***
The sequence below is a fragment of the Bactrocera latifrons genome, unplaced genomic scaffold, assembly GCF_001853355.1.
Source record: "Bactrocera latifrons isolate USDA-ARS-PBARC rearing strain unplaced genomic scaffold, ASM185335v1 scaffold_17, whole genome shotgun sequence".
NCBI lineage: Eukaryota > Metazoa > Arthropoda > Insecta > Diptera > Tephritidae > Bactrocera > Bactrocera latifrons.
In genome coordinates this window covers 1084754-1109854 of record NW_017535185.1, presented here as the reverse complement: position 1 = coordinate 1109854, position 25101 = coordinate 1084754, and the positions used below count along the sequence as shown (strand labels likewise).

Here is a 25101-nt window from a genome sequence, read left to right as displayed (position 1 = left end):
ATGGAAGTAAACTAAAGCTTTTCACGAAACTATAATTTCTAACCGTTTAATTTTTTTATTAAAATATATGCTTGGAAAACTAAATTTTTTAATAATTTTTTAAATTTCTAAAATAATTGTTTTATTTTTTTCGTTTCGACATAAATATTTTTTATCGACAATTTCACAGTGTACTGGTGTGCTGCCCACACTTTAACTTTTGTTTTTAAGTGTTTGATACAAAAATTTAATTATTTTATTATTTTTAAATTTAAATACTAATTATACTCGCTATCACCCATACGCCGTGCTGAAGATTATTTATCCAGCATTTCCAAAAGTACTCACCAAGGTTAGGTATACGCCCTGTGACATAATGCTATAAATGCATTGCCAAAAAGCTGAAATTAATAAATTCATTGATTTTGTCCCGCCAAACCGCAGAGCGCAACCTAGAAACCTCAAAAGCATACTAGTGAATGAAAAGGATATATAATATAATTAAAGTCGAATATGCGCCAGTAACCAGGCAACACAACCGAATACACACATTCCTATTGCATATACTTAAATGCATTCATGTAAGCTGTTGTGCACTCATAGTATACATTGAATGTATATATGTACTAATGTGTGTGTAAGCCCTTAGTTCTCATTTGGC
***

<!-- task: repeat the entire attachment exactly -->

The sequence below is a fragment of the Bactrocera latifrons genome, unplaced genomic scaffold, assembly GCF_001853355.1.
Source record: "Bactrocera latifrons isolate USDA-ARS-PBARC rearing strain unplaced genomic scaffold, ASM185335v1 scaffold_17, whole genome shotgun sequence".
NCBI lineage: Eukaryota > Metazoa > Arthropoda > Insecta > Diptera > Tephritidae > Bactrocera > Bactrocera latifrons.
In genome coordinates this window covers 1084754-1109854 of record NW_017535185.1, presented here as the reverse complement: position 1 = coordinate 1109854, position 25101 = coordinate 1084754, and the positions used below count along the sequence as shown (strand labels likewise).

Here is a 25101-nt window from a genome sequence, read left to right as displayed (position 1 = left end):
ATGGAAGTAAACTAAAGCTTTTCACGAAACTATAATTTCTAACCGTTTAATTTTTTTATTAAAATATATGCTTGGAAAACTAAATTTTTTAATAATTTTTTAAATTTCTAAAATAATTGTTTTATTTTTTTCGTTTCGACATAAATATTTTTTATCGACAATTTCACAGTGTACTGGTGTGCTGCCCACACTTTAACTTTTGTTTTTAAGTGTTTGATACAAAAATTTAATTATTTTATTATTTTTAAATTTAAATACTAATTATACTCGCTATCACCCATACGCCGTGCTGAAGATTATTTATCCAGCATTTCCAAAAGTACTCACCAAGGTTAGGTATACGCCCTGTGACATAATGCTATAAATGCATTGCCAAAAAGCTGAAATTAATAAATTCATTGATTTTGTCCCGCCAAACCGCAGAGCGCAACCTAGAAACCTCAAAAGCATACTAGTGAATGAAAAGGATATATAATATAATTAAAGTCGAATATGCGCCAGTAACCAGGCAACACAACCGAATACACACATTCCTATTGCATATACTTAAATGCATTCATGTAAGCTGTTGTGCACTCATAGTATACATTGAATGTATATATGTACTAATGTGTGTGTAAGCCCTTAGTTCTCATTTGGC